In honor of the Copa America final this weekend and the pride celebrations this month, we turn to Alberto Salcedo Ramos’s rollicking “Queens Football,” from our Queer issue of June 2014. The modifier refers to neither borough nor monarch, but to the name of an extraordinary Colombian soccer team, Las Regias, the Queens. With an all-transvestite roster, the team formed in 1992 to raise money for gay AIDS and drug addiction sufferers in Cali. When Ramos...

“Infidels”  by Abdellah Taïa

In the wake of this month’s mass shooting at a gay nightclub in Orlando, Florida, pundits from across the political spectrum have argued over the language used to describe and understand the fraught cultural, social, and political stakes surrounding this horrific act of violence. To some, the shooting is an act of radical Islamic terrorism. For others, the Orlando attack is better understood as the zenith of a wave of deadly mass shootings fueled by a gun culture run amok....

Dispatches from the Festival degli Scrittori, Florence, Italy

Image: Dany Laferrière (center) and Alba Donati (right) at the 2016 Festival degli Scrittori at Palazzo Strozzi. On June 6-8, writers, translators, and publishers from around the world gathered in Florence for the tenth annual Festival degli Scrittori and Gregor von Rezzori Prize, awarded to a work of foreign fiction translated into Italian. Founded in 2007 in honor of novelist and memoirist Gregor von Rezzori, the prize and the festival surrounding it are organized by the Santa...

An Interview with Dany Laferrière

Image: Dany Laferrière during the 2016 Festival degli Scrittori. Photo by Jessie Chaffee. Dany Laferrière’s novel The World is Moving Around Me was a finalist for the 2016 Gregor von Rezzori Prize. Born in Port-au-Prince in 1953, Dany Laferrière worked as a journalist in Haiti before moving to Canada in 1976, where he also worked as a journalist. His books include How to Make Love to a Negro Without Getting Tired, Heading South, and The Return, for which he was...

An Interview with Mircea Cărtărescu

Image: Mircea Cărtărescu. Photo by Jessie Chaffee. Romanian poet, fiction writer, and journalist Mircea Cărtărescu was awarded the 2016 Premio Gregor von Rezzori for his trilogy Blinding. Born in Bucharest in 1956, he is one of Romania’s premier writers. His works of prose include Nostalgia, Travesti, and The Levant, among others. His awards include the 2012 Berlin Prize for Literature, the 2013 Spycher-Leuk in Switzerland, and the 2015 Austrian State Prize...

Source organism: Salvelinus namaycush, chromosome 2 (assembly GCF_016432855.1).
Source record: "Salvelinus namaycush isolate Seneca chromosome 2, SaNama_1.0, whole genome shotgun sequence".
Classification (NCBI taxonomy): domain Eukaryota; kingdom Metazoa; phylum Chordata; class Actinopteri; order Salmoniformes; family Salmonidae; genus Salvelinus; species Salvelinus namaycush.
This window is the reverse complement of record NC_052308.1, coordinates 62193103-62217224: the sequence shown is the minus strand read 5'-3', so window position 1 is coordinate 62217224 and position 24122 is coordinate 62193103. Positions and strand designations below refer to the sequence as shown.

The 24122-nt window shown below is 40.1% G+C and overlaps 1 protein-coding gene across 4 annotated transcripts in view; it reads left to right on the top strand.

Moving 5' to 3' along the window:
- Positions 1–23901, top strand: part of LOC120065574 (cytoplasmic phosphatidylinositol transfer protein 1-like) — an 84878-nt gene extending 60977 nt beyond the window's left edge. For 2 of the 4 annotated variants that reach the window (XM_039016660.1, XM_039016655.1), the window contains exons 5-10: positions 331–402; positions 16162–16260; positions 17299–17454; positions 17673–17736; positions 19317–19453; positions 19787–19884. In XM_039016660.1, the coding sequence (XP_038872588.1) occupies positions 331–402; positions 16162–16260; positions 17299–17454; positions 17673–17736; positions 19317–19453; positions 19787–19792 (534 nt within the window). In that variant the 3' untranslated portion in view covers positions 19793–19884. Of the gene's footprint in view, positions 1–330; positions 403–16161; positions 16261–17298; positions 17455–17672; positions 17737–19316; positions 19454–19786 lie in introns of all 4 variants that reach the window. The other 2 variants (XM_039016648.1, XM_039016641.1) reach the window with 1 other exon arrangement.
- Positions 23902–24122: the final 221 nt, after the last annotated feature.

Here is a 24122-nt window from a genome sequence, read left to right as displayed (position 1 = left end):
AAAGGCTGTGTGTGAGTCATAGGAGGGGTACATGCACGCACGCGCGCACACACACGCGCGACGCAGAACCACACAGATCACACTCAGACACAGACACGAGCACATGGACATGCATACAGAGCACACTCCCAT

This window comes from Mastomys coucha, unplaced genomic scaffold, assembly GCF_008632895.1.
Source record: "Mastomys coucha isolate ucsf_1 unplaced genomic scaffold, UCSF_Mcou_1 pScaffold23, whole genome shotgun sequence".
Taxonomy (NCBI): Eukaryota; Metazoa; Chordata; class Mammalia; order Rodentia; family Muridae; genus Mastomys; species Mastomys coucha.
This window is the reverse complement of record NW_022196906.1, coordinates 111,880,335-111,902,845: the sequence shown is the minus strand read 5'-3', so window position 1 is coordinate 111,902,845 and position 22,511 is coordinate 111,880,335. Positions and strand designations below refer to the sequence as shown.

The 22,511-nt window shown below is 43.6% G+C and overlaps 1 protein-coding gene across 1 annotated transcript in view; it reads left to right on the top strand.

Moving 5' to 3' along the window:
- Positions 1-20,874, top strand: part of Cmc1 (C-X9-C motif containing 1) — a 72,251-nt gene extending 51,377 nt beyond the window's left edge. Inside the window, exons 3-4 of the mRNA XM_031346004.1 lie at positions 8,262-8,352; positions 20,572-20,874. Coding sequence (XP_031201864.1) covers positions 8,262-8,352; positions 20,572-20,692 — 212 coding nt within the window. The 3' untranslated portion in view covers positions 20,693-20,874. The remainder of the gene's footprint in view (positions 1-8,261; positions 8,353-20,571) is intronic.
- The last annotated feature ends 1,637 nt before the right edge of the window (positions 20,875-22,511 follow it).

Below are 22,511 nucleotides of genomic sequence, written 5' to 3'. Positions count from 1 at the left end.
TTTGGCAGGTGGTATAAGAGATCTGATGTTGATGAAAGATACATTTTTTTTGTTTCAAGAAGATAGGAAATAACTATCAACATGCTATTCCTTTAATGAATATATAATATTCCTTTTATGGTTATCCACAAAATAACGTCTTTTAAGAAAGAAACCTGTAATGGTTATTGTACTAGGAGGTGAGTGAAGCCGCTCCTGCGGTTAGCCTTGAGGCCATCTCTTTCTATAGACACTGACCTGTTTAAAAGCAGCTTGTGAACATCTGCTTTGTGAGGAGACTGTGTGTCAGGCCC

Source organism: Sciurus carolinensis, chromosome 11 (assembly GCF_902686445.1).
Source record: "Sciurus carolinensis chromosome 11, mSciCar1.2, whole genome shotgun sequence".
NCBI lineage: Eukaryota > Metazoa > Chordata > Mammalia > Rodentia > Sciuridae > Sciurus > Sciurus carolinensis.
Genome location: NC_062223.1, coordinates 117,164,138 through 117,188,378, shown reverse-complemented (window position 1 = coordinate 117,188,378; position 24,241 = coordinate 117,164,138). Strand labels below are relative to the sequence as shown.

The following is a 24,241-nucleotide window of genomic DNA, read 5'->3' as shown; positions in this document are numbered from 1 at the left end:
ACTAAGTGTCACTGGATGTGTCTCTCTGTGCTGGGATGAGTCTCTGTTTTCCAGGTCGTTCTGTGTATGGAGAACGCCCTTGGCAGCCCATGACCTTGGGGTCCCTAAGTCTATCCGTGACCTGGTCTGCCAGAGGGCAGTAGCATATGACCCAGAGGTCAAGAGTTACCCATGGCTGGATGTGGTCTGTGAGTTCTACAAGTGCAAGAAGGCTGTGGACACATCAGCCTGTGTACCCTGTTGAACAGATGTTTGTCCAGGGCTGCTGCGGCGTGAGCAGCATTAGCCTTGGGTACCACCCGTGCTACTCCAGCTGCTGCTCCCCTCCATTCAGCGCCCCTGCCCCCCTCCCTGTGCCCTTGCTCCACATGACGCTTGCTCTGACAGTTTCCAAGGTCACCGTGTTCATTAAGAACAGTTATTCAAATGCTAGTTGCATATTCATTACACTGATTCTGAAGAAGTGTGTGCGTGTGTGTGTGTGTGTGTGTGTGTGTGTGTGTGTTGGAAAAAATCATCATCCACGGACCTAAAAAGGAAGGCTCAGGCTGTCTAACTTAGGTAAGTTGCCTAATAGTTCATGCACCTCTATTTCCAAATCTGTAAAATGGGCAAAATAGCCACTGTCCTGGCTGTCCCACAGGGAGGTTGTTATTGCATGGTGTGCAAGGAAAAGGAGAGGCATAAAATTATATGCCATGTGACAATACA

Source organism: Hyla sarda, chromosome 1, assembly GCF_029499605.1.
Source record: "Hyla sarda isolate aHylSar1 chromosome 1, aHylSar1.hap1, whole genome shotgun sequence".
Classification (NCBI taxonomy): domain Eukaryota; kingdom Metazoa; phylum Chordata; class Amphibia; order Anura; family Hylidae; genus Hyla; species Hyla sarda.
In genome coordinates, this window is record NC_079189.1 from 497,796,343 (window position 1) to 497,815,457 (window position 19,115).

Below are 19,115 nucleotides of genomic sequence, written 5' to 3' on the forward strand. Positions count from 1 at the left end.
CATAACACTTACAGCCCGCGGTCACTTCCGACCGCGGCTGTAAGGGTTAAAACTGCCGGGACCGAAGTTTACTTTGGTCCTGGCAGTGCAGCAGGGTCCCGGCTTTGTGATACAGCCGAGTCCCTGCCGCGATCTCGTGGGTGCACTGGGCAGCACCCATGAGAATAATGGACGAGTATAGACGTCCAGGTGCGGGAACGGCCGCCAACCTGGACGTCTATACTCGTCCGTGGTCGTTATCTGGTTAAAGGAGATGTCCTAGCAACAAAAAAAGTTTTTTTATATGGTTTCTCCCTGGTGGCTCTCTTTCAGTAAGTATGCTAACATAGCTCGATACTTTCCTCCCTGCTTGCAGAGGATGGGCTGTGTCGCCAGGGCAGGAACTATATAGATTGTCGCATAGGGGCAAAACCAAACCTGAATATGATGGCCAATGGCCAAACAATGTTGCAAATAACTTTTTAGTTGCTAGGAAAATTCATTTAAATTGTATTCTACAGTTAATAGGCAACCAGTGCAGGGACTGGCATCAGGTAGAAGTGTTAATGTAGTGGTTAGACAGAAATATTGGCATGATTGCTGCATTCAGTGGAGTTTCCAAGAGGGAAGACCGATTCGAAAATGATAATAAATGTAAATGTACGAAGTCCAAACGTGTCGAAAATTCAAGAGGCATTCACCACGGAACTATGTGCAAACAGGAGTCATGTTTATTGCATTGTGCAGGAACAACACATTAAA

Translating the Classics: An Interview with Lydia Davis

Image: Lydia Davis at the University of Georgia Chapel (with George Cooke’s 1847 painting, "Interior of St. Peter's"), Wikimedia Commons. In the spring of 2016, as co-teachers of the course Translating the Classics, we and our eight students engaged in an electronic conversation with Lydia Davis, acclaimed author of short stories, collected in volumes like Can’t and Won’t (2014), Varieties of Disturbance (2007), and Break It Down (1986); and translator of...

Refugee Stories: Idomeni, Greece

Image: Ahmad at the refugee camp in Idomeni, Greece, photographed by Martin Trabalik.  In 2015, over 800,000 individuals fleeing war-torn lands in the Middle East made the hazardous journey from Turkey to Greece in overcrowded, ill-equipped boats, hoping eventually to find their way to safety elsewhere in Europe. From the islands of the eastern Aegean they headed to the mainland and north, eager to cross into Macedonia and continue along the so-called Balkan Route to Austria and...